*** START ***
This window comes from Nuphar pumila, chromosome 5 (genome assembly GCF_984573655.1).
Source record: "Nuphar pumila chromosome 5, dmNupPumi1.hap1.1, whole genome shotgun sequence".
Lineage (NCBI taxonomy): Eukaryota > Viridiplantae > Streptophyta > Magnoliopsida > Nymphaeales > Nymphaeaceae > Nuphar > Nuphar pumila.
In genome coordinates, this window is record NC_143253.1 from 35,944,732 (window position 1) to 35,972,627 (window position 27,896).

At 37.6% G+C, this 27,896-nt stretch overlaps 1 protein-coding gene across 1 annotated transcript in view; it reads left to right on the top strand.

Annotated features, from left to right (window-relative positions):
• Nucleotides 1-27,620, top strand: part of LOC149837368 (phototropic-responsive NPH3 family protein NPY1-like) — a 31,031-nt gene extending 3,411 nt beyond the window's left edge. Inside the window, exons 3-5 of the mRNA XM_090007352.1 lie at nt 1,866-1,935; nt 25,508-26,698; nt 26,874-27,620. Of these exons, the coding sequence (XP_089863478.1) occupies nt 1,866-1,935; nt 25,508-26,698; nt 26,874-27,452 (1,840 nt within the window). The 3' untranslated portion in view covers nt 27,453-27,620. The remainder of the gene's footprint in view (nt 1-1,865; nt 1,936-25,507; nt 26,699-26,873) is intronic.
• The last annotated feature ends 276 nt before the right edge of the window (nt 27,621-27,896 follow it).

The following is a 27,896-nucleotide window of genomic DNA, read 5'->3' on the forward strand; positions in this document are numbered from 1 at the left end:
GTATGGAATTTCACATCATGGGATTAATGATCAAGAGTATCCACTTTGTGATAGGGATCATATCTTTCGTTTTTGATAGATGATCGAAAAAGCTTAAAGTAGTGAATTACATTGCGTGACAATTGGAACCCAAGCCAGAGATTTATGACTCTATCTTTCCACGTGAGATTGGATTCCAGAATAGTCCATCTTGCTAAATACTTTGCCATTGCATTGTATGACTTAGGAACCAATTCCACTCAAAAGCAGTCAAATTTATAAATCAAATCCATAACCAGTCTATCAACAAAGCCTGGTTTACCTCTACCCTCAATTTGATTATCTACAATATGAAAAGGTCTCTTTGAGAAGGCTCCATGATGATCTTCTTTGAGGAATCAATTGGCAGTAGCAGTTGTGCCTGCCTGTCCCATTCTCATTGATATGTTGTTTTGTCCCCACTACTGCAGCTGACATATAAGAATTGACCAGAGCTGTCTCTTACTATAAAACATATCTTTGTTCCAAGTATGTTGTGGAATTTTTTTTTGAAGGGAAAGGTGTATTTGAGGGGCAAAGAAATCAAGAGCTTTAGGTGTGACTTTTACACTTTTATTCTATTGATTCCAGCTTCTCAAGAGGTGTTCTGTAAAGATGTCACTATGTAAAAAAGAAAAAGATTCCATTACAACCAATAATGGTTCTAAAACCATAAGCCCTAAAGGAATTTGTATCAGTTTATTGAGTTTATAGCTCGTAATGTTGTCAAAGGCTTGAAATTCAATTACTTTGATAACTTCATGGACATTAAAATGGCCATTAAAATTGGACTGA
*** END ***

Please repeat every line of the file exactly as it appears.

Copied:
This window comes from Nuphar pumila, chromosome 5 (genome assembly GCF_984573655.1).
Source record: "Nuphar pumila chromosome 5, dmNupPumi1.hap1.1, whole genome shotgun sequence".
Lineage (NCBI taxonomy): Eukaryota > Viridiplantae > Streptophyta > Magnoliopsida > Nymphaeales > Nymphaeaceae > Nuphar > Nuphar pumila.
In genome coordinates, this window is record NC_143253.1 from 35,944,732 (window position 1) to 35,972,627 (window position 27,896).

At 37.6% G+C, this 27,896-nt stretch overlaps 1 protein-coding gene across 1 annotated transcript in view; it reads left to right on the top strand.

Annotated features, from left to right (window-relative positions):
• Nucleotides 1-27,620, top strand: part of LOC149837368 (phototropic-responsive NPH3 family protein NPY1-like) — a 31,031-nt gene extending 3,411 nt beyond the window's left edge. Inside the window, exons 3-5 of the mRNA XM_090007352.1 lie at nt 1,866-1,935; nt 25,508-26,698; nt 26,874-27,620. Of these exons, the coding sequence (XP_089863478.1) occupies nt 1,866-1,935; nt 25,508-26,698; nt 26,874-27,452 (1,840 nt within the window). The 3' untranslated portion in view covers nt 27,453-27,620. The remainder of the gene's footprint in view (nt 1-1,865; nt 1,936-25,507; nt 26,699-26,873) is intronic.
• The last annotated feature ends 276 nt before the right edge of the window (nt 27,621-27,896 follow it).

The following is a 27,896-nucleotide window of genomic DNA, read 5'->3' on the forward strand; positions in this document are numbered from 1 at the left end:
GTATGGAATTTCACATCATGGGATTAATGATCAAGAGTATCCACTTTGTGATAGGGATCATATCTTTCGTTTTTGATAGATGATCGAAAAAGCTTAAAGTAGTGAATTACATTGCGTGACAATTGGAACCCAAGCCAGAGATTTATGACTCTATCTTTCCACGTGAGATTGGATTCCAGAATAGTCCATCTTGCTAAATACTTTGCCATTGCATTGTATGACTTAGGAACCAATTCCACTCAAAAGCAGTCAAATTTATAAATCAAATCCATAACCAGTCTATCAACAAAGCCTGGTTTACCTCTACCCTCAATTTGATTATCTACAATATGAAAAGGTCTCTTTGAGAAGGCTCCATGATGATCTTCTTTGAGGAATCAATTGGCAGTAGCAGTTGTGCCTGCCTGTCCCATTCTCATTGATATGTTGTTTTGTCCCCACTACTGCAGCTGACATATAAGAATTGACCAGAGCTGTCTCTTACTATAAAACATATCTTTGTTCCAAGTATGTTGTGGAATTTTTTTTTGAAGGGAAAGGTGTATTTGAGGGGCAAAGAAATCAAGAGCTTTAGGTGTGACTTTTACACTTTTATTCTATTGATTCCAGCTTCTCAAGAGGTGTTCTGTAAAGATGTCACTATGTAAAAAAGAAAAAGATTCCATTACAACCAATAATGGTTCTAAAACCATAAGCCCTAAAGGAATTTGTATCAGTTTATTGAGTTTATAGCTCGTAATGTTGTCAAAGGCTTGAAATTCAATTACTTTGATAACTTCATGGACATTAAAATGGCCATTAAAATTGGACTGA